Photo courtesy of the Phyllis & Jerome Lyle Rappaport Foundation

Jerry Rappaport, one of the most consequential real estate developers in Boston’s post-war history, has died at age 94.

The Boston Globe first reported Rappaport’s death, saying he passed away at his home in Lincoln.

Rappaport was equally well-known for his real estate achievements as his contributions to building emerging leaders and major institutions of civic life in Greater Boston.

“Jerry Rappaport was a giant in civic leadership, business and philanthropy.  As a developer, he was a visionary who played a major role in building the Boston we all know and love today. As a philanthropist and civic leader, he embodied generosity, compassion and humility. Through the Rappaport Foundation, Jerry and his wife Phyllis have been deeply committed to nurturing the next generation of civic leaders, medical researchers, and contemporary artists. His impact will continue to resonate for generations to come,” Rappaport Foundation executive director Tim Medlock said in a statement.

As a developer, Rappaport teamed up with Connecticut and New York City developer Pete Bonan and Theodore Shoolman, a local Realtor, to bid for the rights to redevelop Boston’s West End, wining the contest in 1956 five years after graduating from Harvard Law School. The first phase of the Victor Gruen-designed complex was one of the first major “urban renewal” projects launched by city officials in the wake of World War II, and a bid to help reverse the city’s economic fortunes, which began fading even before the Great Depression two decades before.

The project later became controversial for replacing a working-class, immigrant-heavy neighborhood with a largely market-rate complex, but has also been credited with showing investors and real estate interests that the city could be a profitable destination for investment capital, at a time when much of the industry’s interest was focused on the region’s rapidly growing suburbs thanks to anti-urban federal policy. The project was also credited with attracting middle- and upper-income residents to the city at a time when they, too, were leaving for the suburbs.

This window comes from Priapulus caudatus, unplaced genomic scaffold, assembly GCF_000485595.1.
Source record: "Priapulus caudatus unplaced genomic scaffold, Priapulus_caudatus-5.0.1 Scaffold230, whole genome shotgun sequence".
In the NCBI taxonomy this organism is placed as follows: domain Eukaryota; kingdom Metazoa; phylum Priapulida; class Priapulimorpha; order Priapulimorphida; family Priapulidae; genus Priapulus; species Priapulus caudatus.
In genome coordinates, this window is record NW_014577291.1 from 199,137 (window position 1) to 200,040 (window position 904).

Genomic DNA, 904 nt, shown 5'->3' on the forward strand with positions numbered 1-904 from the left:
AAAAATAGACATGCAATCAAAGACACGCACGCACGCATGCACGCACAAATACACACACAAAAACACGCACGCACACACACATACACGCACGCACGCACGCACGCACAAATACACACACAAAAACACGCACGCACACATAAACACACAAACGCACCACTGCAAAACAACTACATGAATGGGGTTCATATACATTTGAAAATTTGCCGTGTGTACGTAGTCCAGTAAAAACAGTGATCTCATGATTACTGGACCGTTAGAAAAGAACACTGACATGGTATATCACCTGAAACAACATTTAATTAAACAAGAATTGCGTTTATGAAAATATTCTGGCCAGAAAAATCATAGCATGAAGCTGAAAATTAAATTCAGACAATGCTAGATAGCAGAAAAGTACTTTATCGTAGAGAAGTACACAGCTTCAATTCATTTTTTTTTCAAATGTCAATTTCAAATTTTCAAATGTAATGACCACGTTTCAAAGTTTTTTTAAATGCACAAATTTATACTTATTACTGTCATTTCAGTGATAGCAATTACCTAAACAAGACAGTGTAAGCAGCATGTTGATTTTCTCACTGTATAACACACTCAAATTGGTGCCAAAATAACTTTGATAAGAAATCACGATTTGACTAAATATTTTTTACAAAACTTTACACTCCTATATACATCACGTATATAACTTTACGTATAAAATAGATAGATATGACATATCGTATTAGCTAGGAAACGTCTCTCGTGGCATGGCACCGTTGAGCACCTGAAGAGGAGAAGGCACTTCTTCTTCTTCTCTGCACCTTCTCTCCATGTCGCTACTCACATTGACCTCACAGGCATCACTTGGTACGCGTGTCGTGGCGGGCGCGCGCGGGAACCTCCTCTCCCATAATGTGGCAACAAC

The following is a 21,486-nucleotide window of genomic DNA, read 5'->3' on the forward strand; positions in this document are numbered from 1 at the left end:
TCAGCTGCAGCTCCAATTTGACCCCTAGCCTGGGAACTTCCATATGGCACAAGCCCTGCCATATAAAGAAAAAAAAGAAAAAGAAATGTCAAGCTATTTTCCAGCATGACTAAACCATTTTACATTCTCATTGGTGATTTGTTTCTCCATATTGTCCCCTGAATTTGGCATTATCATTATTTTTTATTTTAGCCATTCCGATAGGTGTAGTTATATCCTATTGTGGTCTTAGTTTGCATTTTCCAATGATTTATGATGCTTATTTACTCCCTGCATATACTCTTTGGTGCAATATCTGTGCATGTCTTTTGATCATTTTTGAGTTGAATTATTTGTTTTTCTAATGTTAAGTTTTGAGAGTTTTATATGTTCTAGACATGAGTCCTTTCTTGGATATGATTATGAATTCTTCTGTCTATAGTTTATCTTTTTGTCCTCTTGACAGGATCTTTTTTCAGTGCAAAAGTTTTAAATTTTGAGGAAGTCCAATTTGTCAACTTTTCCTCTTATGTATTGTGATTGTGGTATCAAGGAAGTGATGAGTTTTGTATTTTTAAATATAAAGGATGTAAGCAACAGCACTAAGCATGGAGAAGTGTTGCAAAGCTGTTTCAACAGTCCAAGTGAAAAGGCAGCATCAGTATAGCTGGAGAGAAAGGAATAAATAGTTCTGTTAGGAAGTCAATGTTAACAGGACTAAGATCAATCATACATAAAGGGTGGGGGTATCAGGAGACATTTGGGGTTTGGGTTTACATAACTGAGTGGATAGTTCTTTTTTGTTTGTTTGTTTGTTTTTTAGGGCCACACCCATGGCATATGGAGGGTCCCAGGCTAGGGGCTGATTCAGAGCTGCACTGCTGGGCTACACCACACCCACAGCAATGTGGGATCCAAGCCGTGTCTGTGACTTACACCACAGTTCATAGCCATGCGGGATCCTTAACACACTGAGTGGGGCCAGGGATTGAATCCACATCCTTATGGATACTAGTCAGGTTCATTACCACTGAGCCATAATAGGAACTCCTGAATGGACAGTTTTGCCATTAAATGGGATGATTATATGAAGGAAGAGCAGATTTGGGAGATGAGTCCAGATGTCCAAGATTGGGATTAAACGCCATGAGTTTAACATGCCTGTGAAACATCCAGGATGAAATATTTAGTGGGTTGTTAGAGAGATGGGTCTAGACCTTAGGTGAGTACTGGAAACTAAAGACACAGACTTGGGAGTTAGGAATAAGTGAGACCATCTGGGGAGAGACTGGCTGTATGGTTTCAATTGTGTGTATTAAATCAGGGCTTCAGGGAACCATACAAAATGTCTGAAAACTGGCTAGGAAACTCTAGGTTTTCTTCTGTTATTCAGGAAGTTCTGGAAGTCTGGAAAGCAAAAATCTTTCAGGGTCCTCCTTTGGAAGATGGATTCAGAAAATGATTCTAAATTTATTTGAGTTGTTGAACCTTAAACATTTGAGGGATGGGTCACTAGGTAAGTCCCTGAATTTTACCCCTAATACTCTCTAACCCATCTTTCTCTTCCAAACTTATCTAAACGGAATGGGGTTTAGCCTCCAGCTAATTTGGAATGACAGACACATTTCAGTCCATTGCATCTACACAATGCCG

“He was a challenging figure,” said Sebastian Belfanti, director of the West End Museum which chronicles the neighborhood’s history. “He was a good landlord for the people he accommodated, but there were supposed to be priority apartments for displaced West Enders that he actively avoided implementing.”

While the Charles River Park development remained his most notable project, he went on to invest in Greater Boston, Florida, Virginia and elsewhere via New Boston Fund.

As a civic leader, Rappaport first cut his teeth as founder of the New Boston Committee, which went on to help former City Clerk John B. Hynes topple the corrupt, flamboyant Mayor James Michael Curley in 1949, in an effort to end the city’s slow economic decline and a political culture widely seen as corrupt. He continued to be a prominent and influential figure in city politics for decades afterwards.

He and his wife, Phyllis Rappaport, went on to endow the Rappaport Institute for Greater Boston at Harvard’s Kennedy School of Government and the Rappaport Center for Law & Public Policy at Boston College Law School. They also put much of the family’s wealth into the Phyllis and Jerome Lyle Rappaport Foundation starting in 1996, which poured money into the arts and medical research, alongside a range of projects associated with the Rappaport Center and the Rappaport Institute and fellowships for emerging leaders in all three fields.

“For seventy years, Jerry Rappaport worked to improve governance in greater Boston – starting with the Hynes campaign in 1949 and continuing through to Michelle Wu, whose first taste of city government came through a Rappaport fellowship. His vision and generosity broke down barriers between Harvard and its surrounding communities – to the benefit of both,” Rappaport Institute director Jeffrey Liebman said in a statement to Banker & Tradesman.

“Jerry Rappaport touched and enriched the lives of so many people, myself included,” Rappaport Center Executive Director Elisabeth Medvedow said in an email. “He was the consummate visionary and philanthropist who exuded a magnificent combination of political savvy, will, and tenacity, with the truly human qualities of caring, humor, and compassion. Dapper with his suit and blue sneakers, he extolled the virtues of our Rappaport Fellows – all 262 of them – and regularly shared his pride for their accomplishments, with a particular sense of joy at the election of Michelle Wu as Mayor of Boston. I genuinely adored him, as did our Rappaport Center community. He encouraged law students, graduate students, and hundreds of public-service minded individuals to become ’emerging leaders’ to create positive change for communities. He inspired all of us to do better for the world around us. His legacy will continue and we will all miss him deeply.”

Updated: 11:39 a.m., Dec. 7: This story has been updated with comment from West End Museum Director Sebastian Belfanti.

Developer and Civic Leader Jerry Rappaport Dead at 94

by James Sanna time to read: 3 min